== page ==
Higher Education: Learning to Live, or Living to Learn
In the mid 19th century, there was a strong anti-Catholic attitude in Europe. Cardinal John Henry Newman (1801-1890) was determined to establish a Catholic University in spite of these feelings. In 1852, he wrote The Idea of a University in which he expressed his opinions about what a liberal arts education should be, and what it supposedly would be in a Catholic University (Dunbar-Odam 107). In this essay, Newman made it abundantly clear what his views were as far as what students should learn in a university setting. Newman made statements that pointed toward a strong belief in a wide array of studies in a university. As the essay went on Newman made very strong and reasonable points that lead the reader to see that a broad spectrum of knowledge truly does increase a person's ability to reason and raises their credibility in society. After I read Newman's essay and discussed it thoroughly with my English class, I have come to the opinion that in order to have a truly great nation and society, education must make the society reason and think. In order for a person to be able to reason and think, they must have a broad education. Yet, in order for a nation to survive in the time we live in, there must be experts and people with enormous knowledge in a limited area. Without finding a middle road, truly how long can a great society last?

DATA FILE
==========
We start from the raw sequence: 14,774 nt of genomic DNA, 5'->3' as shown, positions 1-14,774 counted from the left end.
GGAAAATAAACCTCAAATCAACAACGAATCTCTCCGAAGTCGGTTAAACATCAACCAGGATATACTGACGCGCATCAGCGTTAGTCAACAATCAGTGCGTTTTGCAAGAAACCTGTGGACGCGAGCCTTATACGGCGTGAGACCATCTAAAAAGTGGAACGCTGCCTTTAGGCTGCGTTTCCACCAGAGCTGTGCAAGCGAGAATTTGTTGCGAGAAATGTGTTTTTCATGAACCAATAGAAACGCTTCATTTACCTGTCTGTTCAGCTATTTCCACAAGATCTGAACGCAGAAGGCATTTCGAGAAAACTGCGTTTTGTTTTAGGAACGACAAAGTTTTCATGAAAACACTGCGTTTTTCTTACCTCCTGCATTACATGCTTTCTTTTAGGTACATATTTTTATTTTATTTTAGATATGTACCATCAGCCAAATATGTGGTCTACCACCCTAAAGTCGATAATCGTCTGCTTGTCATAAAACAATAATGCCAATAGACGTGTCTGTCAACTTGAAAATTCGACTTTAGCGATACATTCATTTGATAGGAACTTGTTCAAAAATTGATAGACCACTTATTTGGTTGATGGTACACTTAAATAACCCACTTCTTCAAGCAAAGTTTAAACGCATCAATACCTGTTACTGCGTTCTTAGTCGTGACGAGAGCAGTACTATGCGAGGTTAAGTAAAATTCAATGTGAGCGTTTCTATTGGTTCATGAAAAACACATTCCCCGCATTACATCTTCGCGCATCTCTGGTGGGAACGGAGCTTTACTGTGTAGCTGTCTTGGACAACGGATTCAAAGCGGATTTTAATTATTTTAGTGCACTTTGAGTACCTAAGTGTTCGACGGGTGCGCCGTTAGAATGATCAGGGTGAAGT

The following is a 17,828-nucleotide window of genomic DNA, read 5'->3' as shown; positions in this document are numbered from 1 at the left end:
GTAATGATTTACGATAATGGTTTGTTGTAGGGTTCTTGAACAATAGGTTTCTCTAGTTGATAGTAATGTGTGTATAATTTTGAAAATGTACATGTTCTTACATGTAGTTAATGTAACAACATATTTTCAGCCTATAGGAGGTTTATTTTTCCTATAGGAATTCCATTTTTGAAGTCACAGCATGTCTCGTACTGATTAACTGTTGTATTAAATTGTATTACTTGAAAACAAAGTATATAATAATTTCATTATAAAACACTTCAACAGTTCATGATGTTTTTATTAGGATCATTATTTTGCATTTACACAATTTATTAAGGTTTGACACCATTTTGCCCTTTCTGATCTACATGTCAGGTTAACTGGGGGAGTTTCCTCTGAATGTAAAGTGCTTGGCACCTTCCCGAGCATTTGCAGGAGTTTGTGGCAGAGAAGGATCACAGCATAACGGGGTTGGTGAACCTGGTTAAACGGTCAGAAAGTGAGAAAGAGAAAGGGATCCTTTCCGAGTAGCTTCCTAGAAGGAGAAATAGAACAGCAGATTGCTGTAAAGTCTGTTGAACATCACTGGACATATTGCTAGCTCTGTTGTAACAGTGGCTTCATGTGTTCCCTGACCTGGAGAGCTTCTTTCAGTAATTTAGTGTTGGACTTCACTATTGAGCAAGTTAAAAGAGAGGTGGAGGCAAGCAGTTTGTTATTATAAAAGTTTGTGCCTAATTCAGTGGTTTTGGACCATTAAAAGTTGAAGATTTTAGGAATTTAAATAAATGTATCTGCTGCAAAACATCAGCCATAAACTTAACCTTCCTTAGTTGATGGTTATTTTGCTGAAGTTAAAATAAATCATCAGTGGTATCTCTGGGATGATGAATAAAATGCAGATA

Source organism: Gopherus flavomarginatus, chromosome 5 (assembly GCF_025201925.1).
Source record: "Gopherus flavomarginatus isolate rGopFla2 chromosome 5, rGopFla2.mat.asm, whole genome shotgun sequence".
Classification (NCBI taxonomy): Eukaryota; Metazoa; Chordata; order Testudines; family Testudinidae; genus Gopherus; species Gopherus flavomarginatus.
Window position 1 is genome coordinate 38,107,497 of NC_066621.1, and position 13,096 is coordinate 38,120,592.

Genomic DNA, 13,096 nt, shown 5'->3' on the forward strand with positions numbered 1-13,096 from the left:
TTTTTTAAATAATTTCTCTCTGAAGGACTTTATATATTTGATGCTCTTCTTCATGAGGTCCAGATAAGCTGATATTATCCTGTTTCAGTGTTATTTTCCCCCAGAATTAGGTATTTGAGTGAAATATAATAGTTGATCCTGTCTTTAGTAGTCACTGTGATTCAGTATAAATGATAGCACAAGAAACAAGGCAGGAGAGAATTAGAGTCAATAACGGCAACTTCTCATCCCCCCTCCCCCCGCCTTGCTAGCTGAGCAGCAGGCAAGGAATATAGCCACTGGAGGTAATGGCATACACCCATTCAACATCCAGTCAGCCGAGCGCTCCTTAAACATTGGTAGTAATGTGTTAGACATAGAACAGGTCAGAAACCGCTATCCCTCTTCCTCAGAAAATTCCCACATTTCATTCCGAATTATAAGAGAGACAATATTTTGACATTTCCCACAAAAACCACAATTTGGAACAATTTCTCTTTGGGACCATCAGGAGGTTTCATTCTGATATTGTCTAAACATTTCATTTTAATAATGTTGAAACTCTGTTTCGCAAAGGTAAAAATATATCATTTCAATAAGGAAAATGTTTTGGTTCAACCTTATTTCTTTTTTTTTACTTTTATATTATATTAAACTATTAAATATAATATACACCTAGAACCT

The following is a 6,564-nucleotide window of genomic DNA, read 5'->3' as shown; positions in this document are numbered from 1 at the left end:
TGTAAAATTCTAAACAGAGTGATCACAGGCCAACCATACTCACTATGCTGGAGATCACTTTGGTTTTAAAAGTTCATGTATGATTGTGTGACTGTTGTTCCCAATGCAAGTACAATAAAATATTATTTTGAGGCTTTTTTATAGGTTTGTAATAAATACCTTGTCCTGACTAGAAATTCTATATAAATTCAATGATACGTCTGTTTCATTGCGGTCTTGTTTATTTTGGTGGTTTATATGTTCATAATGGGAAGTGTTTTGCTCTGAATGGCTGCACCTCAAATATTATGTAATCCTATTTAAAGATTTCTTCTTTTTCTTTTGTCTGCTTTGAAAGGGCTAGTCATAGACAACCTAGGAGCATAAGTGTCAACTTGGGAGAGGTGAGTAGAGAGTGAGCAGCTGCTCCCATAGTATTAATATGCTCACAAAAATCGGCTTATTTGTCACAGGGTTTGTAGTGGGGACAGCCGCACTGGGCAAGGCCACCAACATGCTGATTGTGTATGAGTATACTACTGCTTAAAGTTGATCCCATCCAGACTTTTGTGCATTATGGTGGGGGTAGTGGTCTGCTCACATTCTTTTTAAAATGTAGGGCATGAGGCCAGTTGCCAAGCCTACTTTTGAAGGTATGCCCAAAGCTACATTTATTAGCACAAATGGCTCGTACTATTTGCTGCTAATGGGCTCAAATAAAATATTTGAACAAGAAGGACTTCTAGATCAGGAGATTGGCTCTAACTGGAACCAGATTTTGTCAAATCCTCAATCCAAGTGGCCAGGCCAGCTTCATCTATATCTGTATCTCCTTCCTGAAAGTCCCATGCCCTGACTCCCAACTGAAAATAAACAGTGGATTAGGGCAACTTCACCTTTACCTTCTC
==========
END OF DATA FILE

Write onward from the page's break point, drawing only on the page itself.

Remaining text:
History has recorded many cultures in their making, in their peak, and in their fall. Rome, for instance, was built much the same as America is today. The government was ruled by the people, for the people. This nation, or should I say empire, was built on the thought that no one man should have total control over the people. As time passed, Rome became greater and greater. It overtook many other nations and became one of the greatest empires ever. Rome became an empire by warring with and conquering any nation that stood in its way. In the beginning Rome...
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